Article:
Common Pitfalls

  1. Misleading variable naming in set comprehension

    Problem: The expression

    {(v, v). v ∈ {''a'', ''b''}}

    is actually interpreted as

    {(va ∷ 'a, v ∷ char list). v ∈ {''a'', ''b''}}

    Fix: Write

    {(v, v) | v. v ∈ {''a'', ''b''}}
  2. The simplifier does not apply my rule

    Most commonly this is a typing problem. The rule you want to apply may require a more special (or just plain different) type from what you have in the current goal. Use declare [[show_types, show_sorts]] to display types and sorts, and then check whether the types in your rule and your goal match up.

  3. What is the difference between the ⇒, ⟹ , and ⟶ arrows?

    Isabelle uses the arrow for the function type (contrary to most functional languages which use ->). So a ⇒ b is the type of a function that takes an element of type a as input and gives you an element of type b as output.

    The long arrows ⟶ and ⟹ are object and meta level implication, respectively. Roughly speaking, meta level implication should be used to separate the assumptions from the conclusion in statements. Whenever you need an implication inside a closed HOL formula, use ⟶.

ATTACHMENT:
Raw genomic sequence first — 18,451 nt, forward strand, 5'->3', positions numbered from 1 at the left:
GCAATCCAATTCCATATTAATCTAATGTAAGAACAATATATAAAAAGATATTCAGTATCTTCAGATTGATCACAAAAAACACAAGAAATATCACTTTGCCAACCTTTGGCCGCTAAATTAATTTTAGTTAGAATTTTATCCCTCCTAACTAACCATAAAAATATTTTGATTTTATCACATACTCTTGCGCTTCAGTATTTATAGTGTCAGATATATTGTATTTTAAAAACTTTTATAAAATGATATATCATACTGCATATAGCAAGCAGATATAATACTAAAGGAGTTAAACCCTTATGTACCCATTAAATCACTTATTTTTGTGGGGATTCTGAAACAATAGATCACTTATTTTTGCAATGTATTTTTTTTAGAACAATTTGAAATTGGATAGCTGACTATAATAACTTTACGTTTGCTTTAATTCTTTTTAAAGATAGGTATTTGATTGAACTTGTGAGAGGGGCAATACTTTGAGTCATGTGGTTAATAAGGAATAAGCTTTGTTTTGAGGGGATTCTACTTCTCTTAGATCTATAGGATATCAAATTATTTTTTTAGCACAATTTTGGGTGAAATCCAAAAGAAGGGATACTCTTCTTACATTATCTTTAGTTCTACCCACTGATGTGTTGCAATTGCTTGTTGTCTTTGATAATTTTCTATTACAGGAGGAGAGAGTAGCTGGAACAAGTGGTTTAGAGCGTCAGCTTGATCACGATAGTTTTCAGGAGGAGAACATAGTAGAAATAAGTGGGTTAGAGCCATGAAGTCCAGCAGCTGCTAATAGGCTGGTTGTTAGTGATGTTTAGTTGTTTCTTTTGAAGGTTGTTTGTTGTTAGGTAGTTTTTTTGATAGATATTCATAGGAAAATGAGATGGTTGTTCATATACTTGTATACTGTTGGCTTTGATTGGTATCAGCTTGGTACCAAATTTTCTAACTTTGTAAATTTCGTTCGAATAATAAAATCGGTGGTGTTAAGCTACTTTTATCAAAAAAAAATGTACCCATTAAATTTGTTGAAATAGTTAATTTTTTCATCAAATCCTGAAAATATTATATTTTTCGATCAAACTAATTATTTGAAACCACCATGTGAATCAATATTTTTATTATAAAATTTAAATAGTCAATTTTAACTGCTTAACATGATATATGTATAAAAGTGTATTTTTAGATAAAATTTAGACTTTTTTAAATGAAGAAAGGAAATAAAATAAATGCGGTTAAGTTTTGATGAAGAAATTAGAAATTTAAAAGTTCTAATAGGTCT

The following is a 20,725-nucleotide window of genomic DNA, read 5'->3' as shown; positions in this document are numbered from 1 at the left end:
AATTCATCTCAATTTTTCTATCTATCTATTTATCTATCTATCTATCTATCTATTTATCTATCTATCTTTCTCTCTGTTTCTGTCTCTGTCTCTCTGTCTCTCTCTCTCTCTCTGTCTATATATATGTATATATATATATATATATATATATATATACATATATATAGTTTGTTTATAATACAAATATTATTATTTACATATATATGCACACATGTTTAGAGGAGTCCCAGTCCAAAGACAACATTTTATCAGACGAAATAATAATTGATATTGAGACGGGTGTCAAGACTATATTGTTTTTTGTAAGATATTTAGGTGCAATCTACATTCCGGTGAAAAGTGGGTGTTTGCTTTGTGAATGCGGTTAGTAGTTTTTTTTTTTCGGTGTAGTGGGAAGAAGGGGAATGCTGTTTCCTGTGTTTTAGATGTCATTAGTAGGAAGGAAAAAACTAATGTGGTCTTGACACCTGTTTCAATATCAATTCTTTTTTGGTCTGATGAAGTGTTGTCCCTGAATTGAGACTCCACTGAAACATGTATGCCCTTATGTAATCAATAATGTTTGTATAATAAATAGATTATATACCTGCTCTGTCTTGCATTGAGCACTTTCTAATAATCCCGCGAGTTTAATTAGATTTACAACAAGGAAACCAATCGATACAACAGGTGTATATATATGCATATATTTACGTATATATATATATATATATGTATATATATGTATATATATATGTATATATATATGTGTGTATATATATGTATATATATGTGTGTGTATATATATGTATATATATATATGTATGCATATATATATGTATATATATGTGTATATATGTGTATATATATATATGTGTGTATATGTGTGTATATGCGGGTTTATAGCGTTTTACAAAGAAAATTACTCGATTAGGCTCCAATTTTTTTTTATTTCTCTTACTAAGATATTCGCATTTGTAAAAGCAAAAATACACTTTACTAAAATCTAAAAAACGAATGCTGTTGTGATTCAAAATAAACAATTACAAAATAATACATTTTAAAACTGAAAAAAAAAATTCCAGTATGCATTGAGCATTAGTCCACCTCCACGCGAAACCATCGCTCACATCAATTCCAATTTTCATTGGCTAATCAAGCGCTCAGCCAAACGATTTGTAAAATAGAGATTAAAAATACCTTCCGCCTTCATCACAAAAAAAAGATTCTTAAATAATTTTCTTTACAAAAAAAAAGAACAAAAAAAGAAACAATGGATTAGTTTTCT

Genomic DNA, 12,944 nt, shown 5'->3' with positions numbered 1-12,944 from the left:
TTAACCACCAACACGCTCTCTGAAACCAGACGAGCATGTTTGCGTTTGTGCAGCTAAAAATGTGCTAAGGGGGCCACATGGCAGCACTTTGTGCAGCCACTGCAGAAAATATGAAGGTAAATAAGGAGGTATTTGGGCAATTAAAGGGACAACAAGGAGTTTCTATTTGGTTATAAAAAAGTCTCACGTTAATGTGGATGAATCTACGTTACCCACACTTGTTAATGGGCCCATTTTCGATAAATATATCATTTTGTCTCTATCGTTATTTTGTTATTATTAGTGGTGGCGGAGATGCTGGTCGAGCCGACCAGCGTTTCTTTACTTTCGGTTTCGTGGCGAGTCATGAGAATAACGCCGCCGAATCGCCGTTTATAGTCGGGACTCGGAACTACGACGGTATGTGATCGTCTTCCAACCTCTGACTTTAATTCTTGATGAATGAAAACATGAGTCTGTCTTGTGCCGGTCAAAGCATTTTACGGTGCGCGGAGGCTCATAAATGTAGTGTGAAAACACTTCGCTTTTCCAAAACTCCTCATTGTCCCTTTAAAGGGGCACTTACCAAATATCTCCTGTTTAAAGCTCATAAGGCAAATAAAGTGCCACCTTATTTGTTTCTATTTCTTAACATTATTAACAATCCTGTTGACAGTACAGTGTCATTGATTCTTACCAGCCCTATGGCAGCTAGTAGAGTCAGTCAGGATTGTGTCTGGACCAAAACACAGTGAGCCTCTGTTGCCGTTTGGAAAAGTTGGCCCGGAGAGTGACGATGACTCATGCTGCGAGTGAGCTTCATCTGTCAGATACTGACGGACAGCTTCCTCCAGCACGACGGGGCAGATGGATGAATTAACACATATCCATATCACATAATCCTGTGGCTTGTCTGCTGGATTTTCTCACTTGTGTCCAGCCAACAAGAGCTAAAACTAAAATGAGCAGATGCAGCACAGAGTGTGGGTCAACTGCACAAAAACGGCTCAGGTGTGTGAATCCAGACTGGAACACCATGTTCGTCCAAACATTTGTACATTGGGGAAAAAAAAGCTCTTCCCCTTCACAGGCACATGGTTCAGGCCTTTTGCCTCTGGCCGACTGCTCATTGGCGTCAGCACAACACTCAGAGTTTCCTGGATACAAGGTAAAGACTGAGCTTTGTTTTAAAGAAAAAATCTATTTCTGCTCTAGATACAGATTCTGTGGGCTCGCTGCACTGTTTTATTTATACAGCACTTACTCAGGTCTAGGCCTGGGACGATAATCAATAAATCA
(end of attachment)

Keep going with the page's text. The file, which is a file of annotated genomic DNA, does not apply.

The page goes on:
4. Where do I have to put double quotes?

    Isabelle distinguishes between inner and outer syntax. The outer syntax comes from the Isabelle framework, the inner syntax is the one in between quotation marks and comes from the object logic (in this case HOL). With time the distinction between the two becomes obvious, but in the beginning the following rules of thumb may work:

    Types should be inside quotation marks, formulas and lemmas should be inside quotation marks, rules and equations (e.g. for definitions) should be inside quotation marks, commands like lemma, definition, primrec, inductive, apply, fun, done are without quotation marks, as are the names of constants in constant definitions (consts)